• As Nursing Administration in your facilities-Having ongoing active involvement with checks & balances in place to secure and manage narcotics and medication safety in your facility
  • Be diligent in your monitoring and auditing the practices
  • Foster compliance of safe narcotic practice culture
  • Active surveillance

Best Practices to Manage Drug Diversion

  • Understand the Issue; educate staff
  • Oversight of your processes, all documentation
  • Seek to limit overprescribing/monitor current controlled substances
  • Document chain of possession/chain of custody; review these documents; Resident Safety and Medication Management
  • Work closely with Consulting Pharmacy/Pharmacist; complete monthly/periodic inspections and random audits, review discharged/wasted narcotic record keeping
  • Utilize your technology systems if available

Staff must understand they are to report a discrepancy/concern immediately.

  • Reporting Suspicion:
    • Once an employee suspects impairment or diversion, resident safety concerns require that it be reported immediately.
    • Certainty, e.g. firm conviction that something is the case, is not required; it’s just a good faith concern.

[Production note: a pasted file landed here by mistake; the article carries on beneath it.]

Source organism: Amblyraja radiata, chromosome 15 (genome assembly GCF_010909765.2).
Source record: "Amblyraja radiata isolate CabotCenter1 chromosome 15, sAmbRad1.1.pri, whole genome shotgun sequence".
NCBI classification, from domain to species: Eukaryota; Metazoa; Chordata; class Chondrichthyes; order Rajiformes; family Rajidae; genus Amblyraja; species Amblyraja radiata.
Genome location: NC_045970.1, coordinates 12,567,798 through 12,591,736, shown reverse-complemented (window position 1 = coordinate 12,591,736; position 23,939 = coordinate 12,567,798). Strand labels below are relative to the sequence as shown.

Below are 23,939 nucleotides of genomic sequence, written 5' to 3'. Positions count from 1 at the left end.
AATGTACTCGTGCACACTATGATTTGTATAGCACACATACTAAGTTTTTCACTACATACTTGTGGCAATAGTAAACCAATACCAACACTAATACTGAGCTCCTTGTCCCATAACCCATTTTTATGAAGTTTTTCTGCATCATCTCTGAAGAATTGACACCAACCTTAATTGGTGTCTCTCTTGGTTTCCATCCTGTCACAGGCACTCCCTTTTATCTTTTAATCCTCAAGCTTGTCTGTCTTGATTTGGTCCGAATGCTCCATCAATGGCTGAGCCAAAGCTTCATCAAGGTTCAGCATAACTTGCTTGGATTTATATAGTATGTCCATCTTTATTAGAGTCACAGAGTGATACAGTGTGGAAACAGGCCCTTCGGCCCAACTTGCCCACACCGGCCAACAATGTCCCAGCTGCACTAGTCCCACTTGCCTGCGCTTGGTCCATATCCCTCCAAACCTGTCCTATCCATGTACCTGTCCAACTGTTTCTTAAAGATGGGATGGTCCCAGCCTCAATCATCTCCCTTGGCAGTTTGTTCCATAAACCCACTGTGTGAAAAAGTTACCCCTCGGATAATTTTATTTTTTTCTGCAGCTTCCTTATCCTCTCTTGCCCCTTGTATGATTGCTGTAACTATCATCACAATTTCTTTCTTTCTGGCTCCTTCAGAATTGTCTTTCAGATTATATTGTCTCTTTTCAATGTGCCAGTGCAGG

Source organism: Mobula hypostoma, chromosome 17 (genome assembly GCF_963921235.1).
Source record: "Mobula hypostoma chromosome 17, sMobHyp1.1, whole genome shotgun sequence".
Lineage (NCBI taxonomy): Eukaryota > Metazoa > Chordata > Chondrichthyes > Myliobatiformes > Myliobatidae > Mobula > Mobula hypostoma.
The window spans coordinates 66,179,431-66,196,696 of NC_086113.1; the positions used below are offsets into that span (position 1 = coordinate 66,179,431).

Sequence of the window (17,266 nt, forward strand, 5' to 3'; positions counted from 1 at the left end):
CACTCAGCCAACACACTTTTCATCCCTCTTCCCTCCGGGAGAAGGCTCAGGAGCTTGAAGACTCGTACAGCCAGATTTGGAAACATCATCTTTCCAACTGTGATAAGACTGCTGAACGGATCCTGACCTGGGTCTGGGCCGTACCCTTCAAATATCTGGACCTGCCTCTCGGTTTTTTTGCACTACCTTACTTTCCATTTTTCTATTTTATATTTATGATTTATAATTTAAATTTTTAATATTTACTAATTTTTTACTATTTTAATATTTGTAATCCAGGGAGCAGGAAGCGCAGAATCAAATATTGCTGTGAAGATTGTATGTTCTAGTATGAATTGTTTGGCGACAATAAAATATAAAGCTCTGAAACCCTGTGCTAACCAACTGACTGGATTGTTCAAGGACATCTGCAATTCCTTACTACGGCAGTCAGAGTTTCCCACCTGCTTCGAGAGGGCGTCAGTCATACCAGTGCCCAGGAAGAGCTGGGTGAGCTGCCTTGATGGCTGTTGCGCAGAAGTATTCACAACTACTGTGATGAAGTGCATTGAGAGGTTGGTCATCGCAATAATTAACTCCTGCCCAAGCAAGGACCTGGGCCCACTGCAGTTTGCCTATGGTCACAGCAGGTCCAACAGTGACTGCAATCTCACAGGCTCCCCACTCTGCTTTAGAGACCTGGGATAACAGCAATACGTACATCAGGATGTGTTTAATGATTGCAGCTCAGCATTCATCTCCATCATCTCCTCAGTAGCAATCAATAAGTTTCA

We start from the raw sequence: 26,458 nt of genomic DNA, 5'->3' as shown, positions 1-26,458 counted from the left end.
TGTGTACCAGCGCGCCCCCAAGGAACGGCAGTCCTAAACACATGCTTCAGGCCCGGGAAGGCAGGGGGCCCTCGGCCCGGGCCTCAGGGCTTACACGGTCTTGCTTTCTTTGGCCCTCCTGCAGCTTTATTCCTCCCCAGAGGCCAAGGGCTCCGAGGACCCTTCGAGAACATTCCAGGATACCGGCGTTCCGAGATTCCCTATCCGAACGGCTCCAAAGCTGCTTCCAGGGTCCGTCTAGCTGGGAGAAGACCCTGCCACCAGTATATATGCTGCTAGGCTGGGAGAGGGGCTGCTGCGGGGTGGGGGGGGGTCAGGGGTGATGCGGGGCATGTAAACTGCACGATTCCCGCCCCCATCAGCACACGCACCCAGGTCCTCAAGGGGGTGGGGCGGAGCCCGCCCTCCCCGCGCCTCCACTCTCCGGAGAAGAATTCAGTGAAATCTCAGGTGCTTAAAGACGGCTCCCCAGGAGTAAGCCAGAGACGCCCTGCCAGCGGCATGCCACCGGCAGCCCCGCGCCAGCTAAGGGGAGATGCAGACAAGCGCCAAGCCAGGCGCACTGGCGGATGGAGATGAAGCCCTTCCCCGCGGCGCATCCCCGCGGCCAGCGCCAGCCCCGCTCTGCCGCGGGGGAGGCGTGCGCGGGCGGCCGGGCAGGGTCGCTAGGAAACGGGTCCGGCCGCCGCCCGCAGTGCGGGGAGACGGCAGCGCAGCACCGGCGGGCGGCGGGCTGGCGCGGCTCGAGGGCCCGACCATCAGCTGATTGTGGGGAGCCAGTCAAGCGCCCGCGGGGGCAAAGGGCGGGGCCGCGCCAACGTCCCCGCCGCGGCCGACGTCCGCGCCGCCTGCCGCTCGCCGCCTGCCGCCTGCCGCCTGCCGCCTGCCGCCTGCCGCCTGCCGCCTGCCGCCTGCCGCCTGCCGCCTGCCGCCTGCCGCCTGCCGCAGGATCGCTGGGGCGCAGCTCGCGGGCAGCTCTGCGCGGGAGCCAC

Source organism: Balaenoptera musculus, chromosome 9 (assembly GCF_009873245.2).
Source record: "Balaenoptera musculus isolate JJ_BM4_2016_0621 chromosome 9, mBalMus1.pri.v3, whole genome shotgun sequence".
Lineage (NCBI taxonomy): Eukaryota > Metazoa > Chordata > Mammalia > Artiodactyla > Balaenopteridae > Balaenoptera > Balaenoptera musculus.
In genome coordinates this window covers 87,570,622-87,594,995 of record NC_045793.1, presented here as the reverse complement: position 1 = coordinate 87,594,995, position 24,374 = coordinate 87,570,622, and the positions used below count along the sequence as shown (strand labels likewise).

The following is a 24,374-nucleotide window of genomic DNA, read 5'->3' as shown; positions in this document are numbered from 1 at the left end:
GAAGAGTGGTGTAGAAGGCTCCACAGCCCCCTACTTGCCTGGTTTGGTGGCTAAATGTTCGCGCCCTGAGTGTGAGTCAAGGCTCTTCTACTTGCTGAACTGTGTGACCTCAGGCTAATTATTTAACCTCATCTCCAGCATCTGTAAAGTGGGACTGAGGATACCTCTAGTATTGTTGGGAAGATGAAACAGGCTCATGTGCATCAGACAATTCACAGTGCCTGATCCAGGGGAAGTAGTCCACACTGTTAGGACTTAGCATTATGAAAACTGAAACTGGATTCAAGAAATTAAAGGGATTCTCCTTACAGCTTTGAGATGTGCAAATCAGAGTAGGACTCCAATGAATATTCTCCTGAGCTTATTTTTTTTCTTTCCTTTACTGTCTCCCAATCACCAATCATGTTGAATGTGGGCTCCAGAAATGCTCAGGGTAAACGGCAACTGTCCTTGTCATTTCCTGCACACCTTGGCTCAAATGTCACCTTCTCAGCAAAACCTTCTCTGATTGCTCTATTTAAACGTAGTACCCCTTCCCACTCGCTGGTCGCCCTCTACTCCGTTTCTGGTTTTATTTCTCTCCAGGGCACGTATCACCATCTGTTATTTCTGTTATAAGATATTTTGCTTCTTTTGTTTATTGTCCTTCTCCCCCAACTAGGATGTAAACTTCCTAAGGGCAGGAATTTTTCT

• Once reported, employee/s are suspended and accompanied by management for drug screen (Following your own organizational policy) and an investigation is initiated. This may require:
      • Police notification
      • BON notification
      • Pharmacy and DEA notification

Enforcing the 4 Ds of standard practice in post-acute care settings:

  • Will help prevent drug diversions and maintain medication safety for your resident’s and your organization.
  • Regulatory & Compliance definitions,
    • drug diversion occurs when medication is redirected from its intended destination for personal use, sale, or distribution to others. It includes:
      • drug theft, use, or tampering (adulteration or substitution).
  • Ensuring staff understand that drug diversion is a felony that can result in an employee’s criminal prosecution and loss of license or certification.
  • If residents are harmed/negative experience, an employee may risk permanent exclusion from working in healthcare.
  • Employees could be sued by patients who’ve been denied appropriate pain relief or exposed to bloodborne pathogens as a result of tampering with medications (CDC Clinical Practice Guideline for Prescribing Opioids for Pain — United States, 2022)